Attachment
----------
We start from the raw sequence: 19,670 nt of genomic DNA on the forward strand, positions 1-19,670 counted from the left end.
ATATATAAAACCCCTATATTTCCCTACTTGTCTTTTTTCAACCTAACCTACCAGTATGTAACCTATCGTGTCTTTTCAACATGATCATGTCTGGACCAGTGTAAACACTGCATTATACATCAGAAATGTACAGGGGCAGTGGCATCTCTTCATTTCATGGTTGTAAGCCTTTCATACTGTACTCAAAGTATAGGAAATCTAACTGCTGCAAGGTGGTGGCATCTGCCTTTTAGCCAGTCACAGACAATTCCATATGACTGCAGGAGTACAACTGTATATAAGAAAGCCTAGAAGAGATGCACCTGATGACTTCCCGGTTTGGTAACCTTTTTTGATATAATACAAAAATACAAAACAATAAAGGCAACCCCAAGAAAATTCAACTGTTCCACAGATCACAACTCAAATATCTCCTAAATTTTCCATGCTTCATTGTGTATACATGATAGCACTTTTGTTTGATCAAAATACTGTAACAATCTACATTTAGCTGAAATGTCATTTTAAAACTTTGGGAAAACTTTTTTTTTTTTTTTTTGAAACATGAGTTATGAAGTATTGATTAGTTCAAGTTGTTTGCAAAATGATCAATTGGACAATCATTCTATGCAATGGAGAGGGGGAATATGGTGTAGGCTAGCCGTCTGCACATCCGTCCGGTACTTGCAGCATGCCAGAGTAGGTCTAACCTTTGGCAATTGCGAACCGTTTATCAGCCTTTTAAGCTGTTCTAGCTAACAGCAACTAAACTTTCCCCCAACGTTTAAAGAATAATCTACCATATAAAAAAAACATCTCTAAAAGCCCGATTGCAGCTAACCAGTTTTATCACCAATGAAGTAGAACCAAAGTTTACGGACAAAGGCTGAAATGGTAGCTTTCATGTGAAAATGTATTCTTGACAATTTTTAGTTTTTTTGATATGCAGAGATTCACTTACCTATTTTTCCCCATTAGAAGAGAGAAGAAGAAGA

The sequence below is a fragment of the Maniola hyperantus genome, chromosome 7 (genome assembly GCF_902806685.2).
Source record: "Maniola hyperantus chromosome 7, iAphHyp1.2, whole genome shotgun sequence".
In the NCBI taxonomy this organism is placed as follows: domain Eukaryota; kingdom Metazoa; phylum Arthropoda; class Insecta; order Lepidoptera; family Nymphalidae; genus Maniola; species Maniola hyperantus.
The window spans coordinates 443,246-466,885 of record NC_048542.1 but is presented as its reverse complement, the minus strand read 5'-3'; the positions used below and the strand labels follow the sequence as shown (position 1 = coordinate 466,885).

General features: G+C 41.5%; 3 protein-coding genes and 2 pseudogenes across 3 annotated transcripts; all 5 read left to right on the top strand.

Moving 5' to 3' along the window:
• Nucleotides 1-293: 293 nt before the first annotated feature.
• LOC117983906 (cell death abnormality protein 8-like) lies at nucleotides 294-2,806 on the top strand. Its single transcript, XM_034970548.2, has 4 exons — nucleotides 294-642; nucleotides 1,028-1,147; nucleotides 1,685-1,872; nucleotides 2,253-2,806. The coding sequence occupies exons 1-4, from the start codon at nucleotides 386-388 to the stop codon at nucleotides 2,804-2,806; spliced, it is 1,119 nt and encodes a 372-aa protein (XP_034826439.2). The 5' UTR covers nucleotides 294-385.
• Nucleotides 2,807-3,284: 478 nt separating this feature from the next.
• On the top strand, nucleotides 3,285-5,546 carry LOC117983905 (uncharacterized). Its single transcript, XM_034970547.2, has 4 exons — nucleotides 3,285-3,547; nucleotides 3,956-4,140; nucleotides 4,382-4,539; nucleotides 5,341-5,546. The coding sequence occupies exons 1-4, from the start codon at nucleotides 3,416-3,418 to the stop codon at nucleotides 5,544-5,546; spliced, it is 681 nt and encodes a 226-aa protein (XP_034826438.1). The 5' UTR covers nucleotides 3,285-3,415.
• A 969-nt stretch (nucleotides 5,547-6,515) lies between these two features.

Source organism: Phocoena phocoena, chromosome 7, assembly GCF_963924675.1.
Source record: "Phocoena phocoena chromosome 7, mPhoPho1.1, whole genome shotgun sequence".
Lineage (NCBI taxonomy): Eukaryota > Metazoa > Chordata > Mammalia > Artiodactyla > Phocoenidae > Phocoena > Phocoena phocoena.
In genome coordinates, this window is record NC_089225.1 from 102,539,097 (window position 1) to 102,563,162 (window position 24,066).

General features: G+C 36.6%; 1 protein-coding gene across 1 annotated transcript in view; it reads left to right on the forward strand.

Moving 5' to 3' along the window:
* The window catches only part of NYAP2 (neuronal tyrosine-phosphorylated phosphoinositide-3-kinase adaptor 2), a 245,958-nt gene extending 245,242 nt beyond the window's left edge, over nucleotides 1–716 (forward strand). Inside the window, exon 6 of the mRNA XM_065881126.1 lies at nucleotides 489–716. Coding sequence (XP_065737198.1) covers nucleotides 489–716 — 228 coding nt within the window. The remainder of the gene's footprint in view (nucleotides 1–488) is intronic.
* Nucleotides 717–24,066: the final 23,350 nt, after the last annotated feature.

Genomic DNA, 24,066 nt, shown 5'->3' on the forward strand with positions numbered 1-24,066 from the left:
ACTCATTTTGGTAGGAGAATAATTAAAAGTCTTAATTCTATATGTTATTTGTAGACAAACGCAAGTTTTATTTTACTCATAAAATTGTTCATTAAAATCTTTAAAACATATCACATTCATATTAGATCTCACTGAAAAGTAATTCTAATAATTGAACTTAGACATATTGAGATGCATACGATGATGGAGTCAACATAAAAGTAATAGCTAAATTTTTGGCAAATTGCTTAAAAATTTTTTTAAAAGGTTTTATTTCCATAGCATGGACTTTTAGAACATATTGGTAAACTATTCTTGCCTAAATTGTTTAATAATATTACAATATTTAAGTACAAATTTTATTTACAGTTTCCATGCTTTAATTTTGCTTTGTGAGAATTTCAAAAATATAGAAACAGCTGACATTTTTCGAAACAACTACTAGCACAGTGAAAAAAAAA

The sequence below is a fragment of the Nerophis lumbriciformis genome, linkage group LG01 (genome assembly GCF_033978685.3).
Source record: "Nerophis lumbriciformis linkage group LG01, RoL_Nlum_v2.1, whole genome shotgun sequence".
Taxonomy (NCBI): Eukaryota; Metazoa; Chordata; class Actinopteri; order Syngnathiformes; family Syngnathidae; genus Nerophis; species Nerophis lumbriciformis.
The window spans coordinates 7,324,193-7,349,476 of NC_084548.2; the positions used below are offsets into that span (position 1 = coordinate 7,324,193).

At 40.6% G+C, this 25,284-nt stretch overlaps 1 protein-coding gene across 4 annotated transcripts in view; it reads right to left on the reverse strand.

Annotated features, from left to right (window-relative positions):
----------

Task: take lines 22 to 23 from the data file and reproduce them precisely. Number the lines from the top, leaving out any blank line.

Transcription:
Genomic DNA, 24,066 nt, shown 5'->3' on the forward strand with positions numbered 1-24,066 from the left:
ACTCATTTTGGTAGGAGAATAATTAAAAGTCTTAATTCTATATGTTATTTGTAGACAAACGCAAGTTTTATTTTACTCATAAAATTGTTCATTAAAATCTTTAAAACATATCACATTCATATTAGATCTCACTGAAAAGTAATTCTAATAATTGAACTTAGACATATTGAGATGCATACGATGATGGAGTCAACATAAAAGTAATAGCTAAATTTTTGGCAAATTGCTTAAAAATTTTTTTAAAAGGTTTTATTTCCATAGCATGGACTTTTAGAACATATTGGTAAACTATTCTTGCCTAAATTGTTTAATAATATTACAATATTTAAGTACAAATTTTATTTACAGTTTCCATGCTTTAATTTTGCTTTGTGAGAATTTCAAAAATATAGAAACAGCTGACATTTTTCGAAACAACTACTAGCACAGTGAAAAAAAAA